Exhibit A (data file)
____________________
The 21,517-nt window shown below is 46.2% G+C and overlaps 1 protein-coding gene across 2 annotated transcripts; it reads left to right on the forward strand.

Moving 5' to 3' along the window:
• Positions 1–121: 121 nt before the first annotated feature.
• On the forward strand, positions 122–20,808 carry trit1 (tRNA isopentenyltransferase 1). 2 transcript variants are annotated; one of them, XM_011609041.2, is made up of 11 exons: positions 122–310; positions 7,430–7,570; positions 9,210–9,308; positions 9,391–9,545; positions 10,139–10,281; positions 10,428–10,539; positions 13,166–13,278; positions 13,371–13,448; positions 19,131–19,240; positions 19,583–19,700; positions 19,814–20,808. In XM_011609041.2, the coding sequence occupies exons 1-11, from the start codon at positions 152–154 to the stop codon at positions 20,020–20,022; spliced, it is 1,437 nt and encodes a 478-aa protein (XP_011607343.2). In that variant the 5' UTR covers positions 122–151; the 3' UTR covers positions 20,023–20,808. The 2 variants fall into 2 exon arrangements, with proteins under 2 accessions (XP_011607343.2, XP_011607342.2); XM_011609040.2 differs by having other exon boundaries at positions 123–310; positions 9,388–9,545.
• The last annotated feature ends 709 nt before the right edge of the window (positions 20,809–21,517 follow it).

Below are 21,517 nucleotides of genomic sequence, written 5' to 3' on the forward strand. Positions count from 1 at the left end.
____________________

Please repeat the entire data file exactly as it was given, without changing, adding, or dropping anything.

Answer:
The 21,517-nt window shown below is 46.2% G+C and overlaps 1 protein-coding gene across 2 annotated transcripts; it reads left to right on the forward strand.

Moving 5' to 3' along the window:
• Positions 1–121: 121 nt before the first annotated feature.
• On the forward strand, positions 122–20,808 carry trit1 (tRNA isopentenyltransferase 1). 2 transcript variants are annotated; one of them, XM_011609041.2, is made up of 11 exons: positions 122–310; positions 7,430–7,570; positions 9,210–9,308; positions 9,391–9,545; positions 10,139–10,281; positions 10,428–10,539; positions 13,166–13,278; positions 13,371–13,448; positions 19,131–19,240; positions 19,583–19,700; positions 19,814–20,808. In XM_011609041.2, the coding sequence occupies exons 1-11, from the start codon at positions 152–154 to the stop codon at positions 20,020–20,022; spliced, it is 1,437 nt and encodes a 478-aa protein (XP_011607343.2). In that variant the 5' UTR covers positions 122–151; the 3' UTR covers positions 20,023–20,808. The 2 variants fall into 2 exon arrangements, with proteins under 2 accessions (XP_011607343.2, XP_011607342.2); XM_011609040.2 differs by having other exon boundaries at positions 123–310; positions 9,388–9,545.
• The last annotated feature ends 709 nt before the right edge of the window (positions 20,809–21,517 follow it).

Below are 21,517 nucleotides of genomic sequence, written 5' to 3' on the forward strand. Positions count from 1 at the left end.